* “I have lived eighty years,” said an old woman to a girl propagandist in the field, “without seeing such a short-haired, big-footed, uniformed female creature like you.” Sitting in a meadow at Chiayu, south Hupeh, the girl told in a letter to a Hankow friend how she spoke to a group of peasants about the evils of foot-binding. A well-to-do middle-aged woman with three-inch “golden lilies” hobbled up to her and said: “Your feet are so big. Won’t your husband get into your shoes some time by mistake?” All the soldiers and peasants who stood around laughed aloud. The girl officer blushed, and then began to laugh herself.—From “A Letter from the Field,” People’s Tribune, June 22, 1927.
Evils which had been blood and stock of the old society were swept away in the flood. “Ever since the last days of the Manchus,” reported a Hunan peasant leader, “the Government has repeatedly prohibited opium. But in fact the opium prohibition bureau has always been the bureau for selling opium. Only petty smokers were fined. The greedy officials and gentry, even though they smoked right out in the open, were never touched. . . . But the ban that was a ban in vain for twenty years became a ban in fact after the peasants rose. The village peasant associations decreed that anyone found smoking would be fined and paraded. After many prominent gentry had been paraded in dunce caps, nobody in the villages of Hunan dared again to smoke. The peasants smashed the pipes of the gentry. To eradicate gambling, the Pioneers (boys of twelve to fifteen) made house-to-house searches. Mah jongg and other gambling paraphernalia were burned on the spot. Footbinding was abolished. Dams and roads were built; waste lands put under cultivation. . . . The establishment of schools and the smashing of superstitions became the most enthusiastic work in the villages. . . . The peasants created a peaceful village. No matter how you describe the tumult of the Hunan villages, they have been in fact more peaceful than when the landlords ruled. . . “
The peasant went about his task of cleaning the Augean stables of the past with a grim thoroughness and often not without a certain grim humour. In Hwangkang, Hupeh, the “dunce caps” used for the guilty gentry were the 3-do 3-sen measuring containers which the landlords had formerly used in dividing the grain after harvest at rent collection time.
Peasant justice was swift and simple in the village. If it erred at all, it erred on the side of leniency. Surprisingly few were the executions ordered and carried out. In most cases heavy fines or sentences of imprisonment were imposed upon the landlords and their followers. Justice was administered by the local peasant committee sitting as the presidium at a mass meeting of the peasants. “We fear nothing but the mass meeting,” the gentry used to say. Disputes and claims had previously been settled by the local magistrate or by the local big landlord who enjoyed the privileges of a feudal baron before the law. He used to sit in his courtyard and dispense his own brand of justice according to his own pleasure. This was now all changed. The local peasant associations swept through clogged-up calendars and settled all outstanding cases. They became the courts of appeal in all matters, even including domestic disputes.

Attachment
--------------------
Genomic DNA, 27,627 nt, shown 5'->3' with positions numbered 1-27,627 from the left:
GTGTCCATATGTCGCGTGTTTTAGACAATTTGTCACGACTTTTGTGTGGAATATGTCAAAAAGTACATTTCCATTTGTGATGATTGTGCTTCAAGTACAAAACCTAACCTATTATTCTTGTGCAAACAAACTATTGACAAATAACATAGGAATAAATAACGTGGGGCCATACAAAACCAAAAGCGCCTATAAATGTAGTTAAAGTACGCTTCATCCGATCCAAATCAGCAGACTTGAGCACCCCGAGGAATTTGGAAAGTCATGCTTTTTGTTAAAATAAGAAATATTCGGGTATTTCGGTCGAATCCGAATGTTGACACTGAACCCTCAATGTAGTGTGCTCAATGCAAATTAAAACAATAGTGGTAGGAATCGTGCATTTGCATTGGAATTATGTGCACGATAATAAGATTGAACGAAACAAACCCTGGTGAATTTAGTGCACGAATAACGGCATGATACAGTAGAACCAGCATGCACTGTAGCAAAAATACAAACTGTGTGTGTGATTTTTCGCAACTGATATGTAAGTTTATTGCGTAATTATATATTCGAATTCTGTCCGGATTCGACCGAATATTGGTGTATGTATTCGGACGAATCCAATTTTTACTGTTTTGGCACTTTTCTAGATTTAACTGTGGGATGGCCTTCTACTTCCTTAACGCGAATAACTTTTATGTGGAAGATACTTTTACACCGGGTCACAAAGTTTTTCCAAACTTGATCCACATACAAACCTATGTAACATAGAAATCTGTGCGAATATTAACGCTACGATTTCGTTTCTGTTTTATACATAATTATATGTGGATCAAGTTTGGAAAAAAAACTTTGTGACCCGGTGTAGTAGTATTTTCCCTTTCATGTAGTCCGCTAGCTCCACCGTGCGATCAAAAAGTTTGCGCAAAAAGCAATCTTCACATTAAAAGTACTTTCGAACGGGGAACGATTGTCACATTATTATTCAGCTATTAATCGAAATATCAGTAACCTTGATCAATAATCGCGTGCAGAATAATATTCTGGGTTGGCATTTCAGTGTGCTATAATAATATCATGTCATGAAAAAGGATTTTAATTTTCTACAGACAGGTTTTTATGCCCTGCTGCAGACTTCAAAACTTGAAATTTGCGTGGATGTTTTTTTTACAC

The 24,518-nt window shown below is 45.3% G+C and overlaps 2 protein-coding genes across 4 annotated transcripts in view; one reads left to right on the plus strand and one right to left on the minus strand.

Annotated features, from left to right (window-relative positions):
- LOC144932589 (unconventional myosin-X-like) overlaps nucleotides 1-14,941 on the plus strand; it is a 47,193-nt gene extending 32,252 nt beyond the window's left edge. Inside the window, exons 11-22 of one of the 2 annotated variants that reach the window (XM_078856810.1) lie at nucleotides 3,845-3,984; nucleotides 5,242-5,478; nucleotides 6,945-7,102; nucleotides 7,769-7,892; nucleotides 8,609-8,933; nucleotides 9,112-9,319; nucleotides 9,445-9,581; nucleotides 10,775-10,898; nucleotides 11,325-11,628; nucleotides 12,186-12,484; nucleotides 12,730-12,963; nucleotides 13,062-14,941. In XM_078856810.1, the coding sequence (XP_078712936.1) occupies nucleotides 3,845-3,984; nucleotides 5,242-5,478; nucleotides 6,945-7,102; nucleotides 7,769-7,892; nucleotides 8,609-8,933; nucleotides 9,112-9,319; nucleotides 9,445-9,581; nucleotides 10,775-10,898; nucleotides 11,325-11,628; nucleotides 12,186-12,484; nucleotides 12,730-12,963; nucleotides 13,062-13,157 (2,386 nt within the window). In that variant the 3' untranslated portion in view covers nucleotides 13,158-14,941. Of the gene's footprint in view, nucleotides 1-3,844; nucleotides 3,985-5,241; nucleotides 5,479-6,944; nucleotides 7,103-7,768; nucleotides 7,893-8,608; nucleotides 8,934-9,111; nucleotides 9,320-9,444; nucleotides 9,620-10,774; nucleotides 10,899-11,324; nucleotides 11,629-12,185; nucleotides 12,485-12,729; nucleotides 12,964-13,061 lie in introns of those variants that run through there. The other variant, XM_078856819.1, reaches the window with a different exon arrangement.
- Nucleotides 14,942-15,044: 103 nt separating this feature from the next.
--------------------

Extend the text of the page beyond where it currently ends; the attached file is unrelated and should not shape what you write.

The peasant organizations faced the enormous economic problems of the village with a courage and a daring that far exceeded their ability to solve them. Nevertheless, with the funds and other means confiscated from the gentry, in many places they went forward with the establishment of co-operatives and took steps to regulate the movement of grain and to prevent speculation. These co-operatives even issued notes which were accepted in full faith by the peasants of the locality. The problems of interest on loans and land rent were met by the simple expedient of refusal to pay. In the country-side, prostitution, the sale of women and children, stemmed directly from the unbearable poverty of the peasants. Traffic in human lives had become a trade which thrived on human misery, and each year tens of thousands of women and children were sold into brothels or into the homes of the wealthy as slaves. In Yanghsin, the delegates’ conference of the hsien peasant association voted to appropriate part of the funds confiscated from the gentry to feed the poor “so that they would not need to sell their wives and children in order that all might live.” But every partial, crude effort to cope with economic difficulties brought the peasants swiftly to the basic problem of the land itself. No hunger was greater than the hunger for land. Increasingly conscious of his power, the peasant reached out to satisfy his craving.
In the cities, the workers in the trade unions administered justice, maintained local order. Dressed in blue denim uniforms and armed more often with staves than with rifles, the worker-pickets, with their “business-like air of authority,” soon became “one of the most noticeable revolutionary features on the streets. In the early stages the prestige and authority of the unions were enormous. “In many of the country towns of Hupeh,” writes Chapman, “as I myself saw in Teian and heard from Chinese and foreign colleagues and friends in other towns, the Governor of the town, holding his appointment direct from the Nationalist Government in Hankow and having Nationalist troops quartered in the town, was yet unable to take any action contrary to the wishes of the two or three leading labour unions.”